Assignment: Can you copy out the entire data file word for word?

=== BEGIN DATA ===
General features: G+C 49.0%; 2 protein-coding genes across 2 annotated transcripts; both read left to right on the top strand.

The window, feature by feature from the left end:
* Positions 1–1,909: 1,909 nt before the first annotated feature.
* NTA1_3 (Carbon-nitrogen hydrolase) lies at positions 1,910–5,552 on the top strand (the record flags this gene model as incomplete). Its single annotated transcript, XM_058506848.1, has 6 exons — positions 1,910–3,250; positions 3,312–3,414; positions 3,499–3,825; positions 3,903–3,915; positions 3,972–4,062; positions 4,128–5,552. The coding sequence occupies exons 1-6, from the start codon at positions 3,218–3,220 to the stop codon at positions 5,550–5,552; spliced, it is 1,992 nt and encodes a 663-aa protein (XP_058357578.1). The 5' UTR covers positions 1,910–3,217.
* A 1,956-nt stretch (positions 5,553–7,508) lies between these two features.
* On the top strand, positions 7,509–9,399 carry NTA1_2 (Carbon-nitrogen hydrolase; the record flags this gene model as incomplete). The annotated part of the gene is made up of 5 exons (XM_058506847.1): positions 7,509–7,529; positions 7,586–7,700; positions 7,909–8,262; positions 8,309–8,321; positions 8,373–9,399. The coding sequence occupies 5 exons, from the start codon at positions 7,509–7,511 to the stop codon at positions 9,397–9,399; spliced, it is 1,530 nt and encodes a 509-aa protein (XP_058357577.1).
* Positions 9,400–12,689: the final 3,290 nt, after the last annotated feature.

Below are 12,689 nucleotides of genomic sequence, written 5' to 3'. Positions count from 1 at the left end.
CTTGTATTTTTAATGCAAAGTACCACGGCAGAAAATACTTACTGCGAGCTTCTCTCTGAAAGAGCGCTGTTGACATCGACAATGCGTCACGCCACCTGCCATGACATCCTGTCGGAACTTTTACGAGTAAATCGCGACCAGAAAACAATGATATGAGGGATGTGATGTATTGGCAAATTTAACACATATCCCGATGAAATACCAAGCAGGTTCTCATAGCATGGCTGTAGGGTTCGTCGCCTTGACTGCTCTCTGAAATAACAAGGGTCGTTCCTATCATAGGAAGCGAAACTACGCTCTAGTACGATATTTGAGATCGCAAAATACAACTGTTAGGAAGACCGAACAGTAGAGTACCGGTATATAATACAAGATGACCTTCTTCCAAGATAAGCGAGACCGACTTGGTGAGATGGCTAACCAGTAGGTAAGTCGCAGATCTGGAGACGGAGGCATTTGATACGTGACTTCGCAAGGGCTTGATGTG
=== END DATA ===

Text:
General features: G+C 49.0%; 2 protein-coding genes across 2 annotated transcripts; both read left to right on the top strand.

The window, feature by feature from the left end:
* Positions 1–1,909: 1,909 nt before the first annotated feature.
* NTA1_3 (Carbon-nitrogen hydrolase) lies at positions 1,910–5,552 on the top strand (the record flags this gene model as incomplete). Its single annotated transcript, XM_058506848.1, has 6 exons — positions 1,910–3,250; positions 3,312–3,414; positions 3,499–3,825; positions 3,903–3,915; positions 3,972–4,062; positions 4,128–5,552. The coding sequence occupies exons 1-6, from the start codon at positions 3,218–3,220 to the stop codon at positions 5,550–5,552; spliced, it is 1,992 nt and encodes a 663-aa protein (XP_058357578.1). The 5' UTR covers positions 1,910–3,217.
* A 1,956-nt stretch (positions 5,553–7,508) lies between these two features.
* On the top strand, positions 7,509–9,399 carry NTA1_2 (Carbon-nitrogen hydrolase; the record flags this gene model as incomplete). The annotated part of the gene is made up of 5 exons (XM_058506847.1): positions 7,509–7,529; positions 7,586–7,700; positions 7,909–8,262; positions 8,309–8,321; positions 8,373–9,399. The coding sequence occupies 5 exons, from the start codon at positions 7,509–7,511 to the stop codon at positions 9,397–9,399; spliced, it is 1,530 nt and encodes a 509-aa protein (XP_058357577.1).
* Positions 9,400–12,689: the final 3,290 nt, after the last annotated feature.

Below are 12,689 nucleotides of genomic sequence, written 5' to 3'. Positions count from 1 at the left end.
CTTGTATTTTTAATGCAAAGTACCACGGCAGAAAATACTTACTGCGAGCTTCTCTCTGAAAGAGCGCTGTTGACATCGACAATGCGTCACGCCACCTGCCATGACATCCTGTCGGAACTTTTACGAGTAAATCGCGACCAGAAAACAATGATATGAGGGATGTGATGTATTGGCAAATTTAACACATATCCCGATGAAATACCAAGCAGGTTCTCATAGCATGGCTGTAGGGTTCGTCGCCTTGACTGCTCTCTGAAATAACAAGGGTCGTTCCTATCATAGGAAGCGAAACTACGCTCTAGTACGATATTTGAGATCGCAAAATACAACTGTTAGGAAGACCGAACAGTAGAGTACCGGTATATAATACAAGATGACCTTCTTCCAAGATAAGCGAGACCGACTTGGTGAGATGGCTAACCAGTAGGTAAGTCGCAGATCTGGAGACGGAGGCATTTGATACGTGACTTCGCAAGGGCTTGATGTG